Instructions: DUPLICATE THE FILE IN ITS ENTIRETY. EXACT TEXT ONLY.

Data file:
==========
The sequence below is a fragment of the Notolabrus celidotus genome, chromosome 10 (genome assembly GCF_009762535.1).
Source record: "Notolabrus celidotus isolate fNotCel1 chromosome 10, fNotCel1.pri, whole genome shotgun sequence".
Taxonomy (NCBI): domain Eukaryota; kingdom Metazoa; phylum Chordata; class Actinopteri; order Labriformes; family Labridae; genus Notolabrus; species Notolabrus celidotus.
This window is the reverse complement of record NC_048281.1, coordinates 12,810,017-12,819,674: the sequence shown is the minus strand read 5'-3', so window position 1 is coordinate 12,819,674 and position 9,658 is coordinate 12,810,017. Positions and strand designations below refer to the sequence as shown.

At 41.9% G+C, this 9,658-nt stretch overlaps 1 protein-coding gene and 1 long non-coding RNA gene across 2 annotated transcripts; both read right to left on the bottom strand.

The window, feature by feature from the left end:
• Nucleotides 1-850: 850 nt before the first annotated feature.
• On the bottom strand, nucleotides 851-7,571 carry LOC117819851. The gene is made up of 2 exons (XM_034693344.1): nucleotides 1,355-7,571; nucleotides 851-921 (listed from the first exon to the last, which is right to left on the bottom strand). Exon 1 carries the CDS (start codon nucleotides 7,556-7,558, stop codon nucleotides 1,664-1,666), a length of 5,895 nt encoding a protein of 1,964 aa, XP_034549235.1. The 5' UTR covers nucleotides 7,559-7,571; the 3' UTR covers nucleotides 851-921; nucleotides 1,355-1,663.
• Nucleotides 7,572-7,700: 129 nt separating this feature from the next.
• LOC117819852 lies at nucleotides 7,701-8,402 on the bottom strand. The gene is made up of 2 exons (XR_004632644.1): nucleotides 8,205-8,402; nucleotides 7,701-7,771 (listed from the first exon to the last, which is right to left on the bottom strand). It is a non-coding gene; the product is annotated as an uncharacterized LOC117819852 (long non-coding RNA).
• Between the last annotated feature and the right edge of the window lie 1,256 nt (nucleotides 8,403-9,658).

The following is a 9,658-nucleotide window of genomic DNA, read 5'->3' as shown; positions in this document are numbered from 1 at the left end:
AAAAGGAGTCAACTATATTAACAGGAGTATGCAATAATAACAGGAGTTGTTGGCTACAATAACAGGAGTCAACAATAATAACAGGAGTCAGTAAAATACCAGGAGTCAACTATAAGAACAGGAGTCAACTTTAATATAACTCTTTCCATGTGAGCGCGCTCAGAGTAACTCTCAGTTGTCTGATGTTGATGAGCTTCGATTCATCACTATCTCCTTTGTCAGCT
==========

The sequence below is a fragment of the Notolabrus celidotus genome, chromosome 10 (genome assembly GCF_009762535.1).
Source record: "Notolabrus celidotus isolate fNotCel1 chromosome 10, fNotCel1.pri, whole genome shotgun sequence".
Taxonomy (NCBI): domain Eukaryota; kingdom Metazoa; phylum Chordata; class Actinopteri; order Labriformes; family Labridae; genus Notolabrus; species Notolabrus celidotus.
This window is the reverse complement of record NC_048281.1, coordinates 12,810,017-12,819,674: the sequence shown is the minus strand read 5'-3', so window position 1 is coordinate 12,819,674 and position 9,658 is coordinate 12,810,017. Positions and strand designations below refer to the sequence as shown.

At 41.9% G+C, this 9,658-nt stretch overlaps 1 protein-coding gene and 1 long non-coding RNA gene across 2 annotated transcripts; both read right to left on the bottom strand.

The window, feature by feature from the left end:
• Nucleotides 1-850: 850 nt before the first annotated feature.
• On the bottom strand, nucleotides 851-7,571 carry LOC117819851. The gene is made up of 2 exons (XM_034693344.1): nucleotides 1,355-7,571; nucleotides 851-921 (listed from the first exon to the last, which is right to left on the bottom strand). Exon 1 carries the CDS (start codon nucleotides 7,556-7,558, stop codon nucleotides 1,664-1,666), a length of 5,895 nt encoding a protein of 1,964 aa, XP_034549235.1. The 5' UTR covers nucleotides 7,559-7,571; the 3' UTR covers nucleotides 851-921; nucleotides 1,355-1,663.
• Nucleotides 7,572-7,700: 129 nt separating this feature from the next.
• LOC117819852 lies at nucleotides 7,701-8,402 on the bottom strand. The gene is made up of 2 exons (XR_004632644.1): nucleotides 8,205-8,402; nucleotides 7,701-7,771 (listed from the first exon to the last, which is right to left on the bottom strand). It is a non-coding gene; the product is annotated as an uncharacterized LOC117819852 (long non-coding RNA).
• Between the last annotated feature and the right edge of the window lie 1,256 nt (nucleotides 8,403-9,658).

The following is a 9,658-nucleotide window of genomic DNA, read 5'->3' as shown; positions in this document are numbered from 1 at the left end:
AAAAGGAGTCAACTATATTAACAGGAGTATGCAATAATAACAGGAGTTGTTGGCTACAATAACAGGAGTCAACAATAATAACAGGAGTCAGTAAAATACCAGGAGTCAACTATAAGAACAGGAGTCAACTTTAATATAACTCTTTCCATGTGAGCGCGCTCAGAGTAACTCTCAGTTGTCTGATGTTGATGAGCTTCGATTCATCACTATCTCCTTTGTCAGCT